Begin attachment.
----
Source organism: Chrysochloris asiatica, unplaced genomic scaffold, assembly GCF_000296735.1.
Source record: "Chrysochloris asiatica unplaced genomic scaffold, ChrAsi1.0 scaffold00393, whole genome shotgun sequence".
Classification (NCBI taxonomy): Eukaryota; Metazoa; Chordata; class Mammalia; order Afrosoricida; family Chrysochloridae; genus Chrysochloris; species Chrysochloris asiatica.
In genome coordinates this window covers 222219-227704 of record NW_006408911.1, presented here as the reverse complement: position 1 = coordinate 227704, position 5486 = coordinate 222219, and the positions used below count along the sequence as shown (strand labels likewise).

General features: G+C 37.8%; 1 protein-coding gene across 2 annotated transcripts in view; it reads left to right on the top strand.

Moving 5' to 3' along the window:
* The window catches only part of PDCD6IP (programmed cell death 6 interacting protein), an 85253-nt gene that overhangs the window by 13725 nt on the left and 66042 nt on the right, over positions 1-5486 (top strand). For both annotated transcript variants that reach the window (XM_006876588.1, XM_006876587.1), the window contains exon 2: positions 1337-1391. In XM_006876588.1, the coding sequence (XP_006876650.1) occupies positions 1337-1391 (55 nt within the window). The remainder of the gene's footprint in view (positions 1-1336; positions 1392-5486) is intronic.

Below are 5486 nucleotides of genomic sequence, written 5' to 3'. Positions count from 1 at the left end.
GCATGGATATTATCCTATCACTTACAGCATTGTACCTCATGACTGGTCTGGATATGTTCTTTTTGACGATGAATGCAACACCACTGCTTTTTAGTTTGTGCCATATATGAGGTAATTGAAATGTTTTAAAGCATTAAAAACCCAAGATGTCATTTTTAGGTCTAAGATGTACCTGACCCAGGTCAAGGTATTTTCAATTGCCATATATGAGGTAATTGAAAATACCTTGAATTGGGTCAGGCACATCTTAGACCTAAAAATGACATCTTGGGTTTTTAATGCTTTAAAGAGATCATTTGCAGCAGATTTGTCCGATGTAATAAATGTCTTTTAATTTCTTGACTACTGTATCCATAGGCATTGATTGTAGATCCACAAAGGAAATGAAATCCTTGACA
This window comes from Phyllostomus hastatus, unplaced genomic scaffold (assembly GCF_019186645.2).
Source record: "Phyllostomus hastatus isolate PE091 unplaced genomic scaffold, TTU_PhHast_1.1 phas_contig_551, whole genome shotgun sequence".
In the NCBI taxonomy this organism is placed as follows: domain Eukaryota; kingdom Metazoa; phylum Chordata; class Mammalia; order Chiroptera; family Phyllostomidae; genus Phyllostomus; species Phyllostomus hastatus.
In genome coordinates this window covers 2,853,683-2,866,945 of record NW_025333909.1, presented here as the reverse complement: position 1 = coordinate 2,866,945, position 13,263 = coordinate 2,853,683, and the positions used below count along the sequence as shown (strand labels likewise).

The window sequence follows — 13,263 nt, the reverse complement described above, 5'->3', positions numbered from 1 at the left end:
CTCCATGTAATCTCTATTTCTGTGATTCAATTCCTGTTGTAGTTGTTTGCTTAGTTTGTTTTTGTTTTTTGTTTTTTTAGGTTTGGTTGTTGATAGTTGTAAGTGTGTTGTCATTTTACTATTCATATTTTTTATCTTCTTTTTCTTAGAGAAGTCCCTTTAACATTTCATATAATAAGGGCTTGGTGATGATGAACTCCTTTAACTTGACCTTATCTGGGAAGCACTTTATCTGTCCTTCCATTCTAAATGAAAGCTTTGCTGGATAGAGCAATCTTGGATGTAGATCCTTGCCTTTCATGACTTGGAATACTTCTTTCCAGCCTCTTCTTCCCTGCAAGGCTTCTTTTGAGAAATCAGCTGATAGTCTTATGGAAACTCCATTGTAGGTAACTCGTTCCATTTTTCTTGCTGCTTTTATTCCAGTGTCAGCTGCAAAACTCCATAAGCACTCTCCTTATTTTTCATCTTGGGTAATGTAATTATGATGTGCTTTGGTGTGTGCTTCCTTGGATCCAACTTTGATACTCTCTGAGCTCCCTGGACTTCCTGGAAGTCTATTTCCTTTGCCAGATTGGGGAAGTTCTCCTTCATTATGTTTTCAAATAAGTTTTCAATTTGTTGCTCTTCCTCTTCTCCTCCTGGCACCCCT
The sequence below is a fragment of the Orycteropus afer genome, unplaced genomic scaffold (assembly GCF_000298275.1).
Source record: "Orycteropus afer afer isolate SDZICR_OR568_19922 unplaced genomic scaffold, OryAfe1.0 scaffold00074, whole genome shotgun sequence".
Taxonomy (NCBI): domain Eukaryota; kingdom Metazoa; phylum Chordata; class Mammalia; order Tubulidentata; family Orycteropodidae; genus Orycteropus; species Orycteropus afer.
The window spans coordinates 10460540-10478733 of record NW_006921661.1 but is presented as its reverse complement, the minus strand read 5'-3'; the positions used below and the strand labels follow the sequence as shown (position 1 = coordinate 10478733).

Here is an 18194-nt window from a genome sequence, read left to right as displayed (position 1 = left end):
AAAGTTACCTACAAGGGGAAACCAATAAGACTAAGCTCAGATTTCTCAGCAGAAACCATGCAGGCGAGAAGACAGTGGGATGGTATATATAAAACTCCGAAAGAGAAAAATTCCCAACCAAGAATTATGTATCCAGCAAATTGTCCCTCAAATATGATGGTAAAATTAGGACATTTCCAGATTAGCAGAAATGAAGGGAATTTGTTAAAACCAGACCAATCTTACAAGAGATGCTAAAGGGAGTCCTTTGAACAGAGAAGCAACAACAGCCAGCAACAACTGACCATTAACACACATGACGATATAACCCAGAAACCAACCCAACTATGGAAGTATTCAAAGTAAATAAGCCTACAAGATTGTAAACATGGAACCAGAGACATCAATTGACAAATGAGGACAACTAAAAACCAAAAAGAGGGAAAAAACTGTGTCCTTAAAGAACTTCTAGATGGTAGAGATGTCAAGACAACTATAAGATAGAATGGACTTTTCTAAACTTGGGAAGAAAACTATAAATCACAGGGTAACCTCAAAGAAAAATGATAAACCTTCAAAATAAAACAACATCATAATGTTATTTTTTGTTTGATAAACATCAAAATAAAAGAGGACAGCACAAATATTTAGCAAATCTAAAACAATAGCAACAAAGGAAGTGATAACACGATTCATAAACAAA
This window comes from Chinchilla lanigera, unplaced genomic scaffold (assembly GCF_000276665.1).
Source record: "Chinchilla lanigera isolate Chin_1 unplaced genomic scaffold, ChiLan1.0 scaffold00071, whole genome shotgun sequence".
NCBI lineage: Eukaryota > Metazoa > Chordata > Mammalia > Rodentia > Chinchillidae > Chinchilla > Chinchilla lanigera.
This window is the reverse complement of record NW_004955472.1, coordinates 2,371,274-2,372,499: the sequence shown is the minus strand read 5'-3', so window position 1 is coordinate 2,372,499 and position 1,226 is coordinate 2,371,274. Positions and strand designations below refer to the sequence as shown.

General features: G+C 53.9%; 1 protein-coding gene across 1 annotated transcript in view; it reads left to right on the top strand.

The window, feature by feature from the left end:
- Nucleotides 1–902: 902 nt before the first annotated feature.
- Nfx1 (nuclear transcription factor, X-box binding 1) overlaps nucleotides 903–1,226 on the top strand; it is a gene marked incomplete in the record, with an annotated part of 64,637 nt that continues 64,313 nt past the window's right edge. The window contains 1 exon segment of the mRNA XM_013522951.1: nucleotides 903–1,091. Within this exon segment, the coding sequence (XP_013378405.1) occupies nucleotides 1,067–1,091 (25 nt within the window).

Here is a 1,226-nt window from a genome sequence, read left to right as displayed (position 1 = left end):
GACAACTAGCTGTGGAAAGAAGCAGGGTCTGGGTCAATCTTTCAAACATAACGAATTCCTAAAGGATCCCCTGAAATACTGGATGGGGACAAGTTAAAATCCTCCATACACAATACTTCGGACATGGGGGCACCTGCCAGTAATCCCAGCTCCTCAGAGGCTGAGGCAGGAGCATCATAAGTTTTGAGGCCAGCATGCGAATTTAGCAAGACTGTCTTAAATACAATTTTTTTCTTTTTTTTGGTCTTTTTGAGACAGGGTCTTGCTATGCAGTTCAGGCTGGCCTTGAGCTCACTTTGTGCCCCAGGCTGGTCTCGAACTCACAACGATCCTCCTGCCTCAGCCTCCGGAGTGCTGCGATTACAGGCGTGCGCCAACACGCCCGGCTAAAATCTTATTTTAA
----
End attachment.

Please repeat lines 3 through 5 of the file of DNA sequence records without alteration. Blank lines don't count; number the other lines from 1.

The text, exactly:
Classification (NCBI taxonomy): Eukaryota; Metazoa; Chordata; class Mammalia; order Afrosoricida; family Chrysochloridae; genus Chrysochloris; species Chrysochloris asiatica.
In genome coordinates this window covers 222219-227704 of record NW_006408911.1, presented here as the reverse complement: position 1 = coordinate 227704, position 5486 = coordinate 222219, and the positions used below count along the sequence as shown (strand labels likewise).

General features: G+C 37.8%; 1 protein-coding gene across 2 annotated transcripts in view; it reads left to right on the top strand.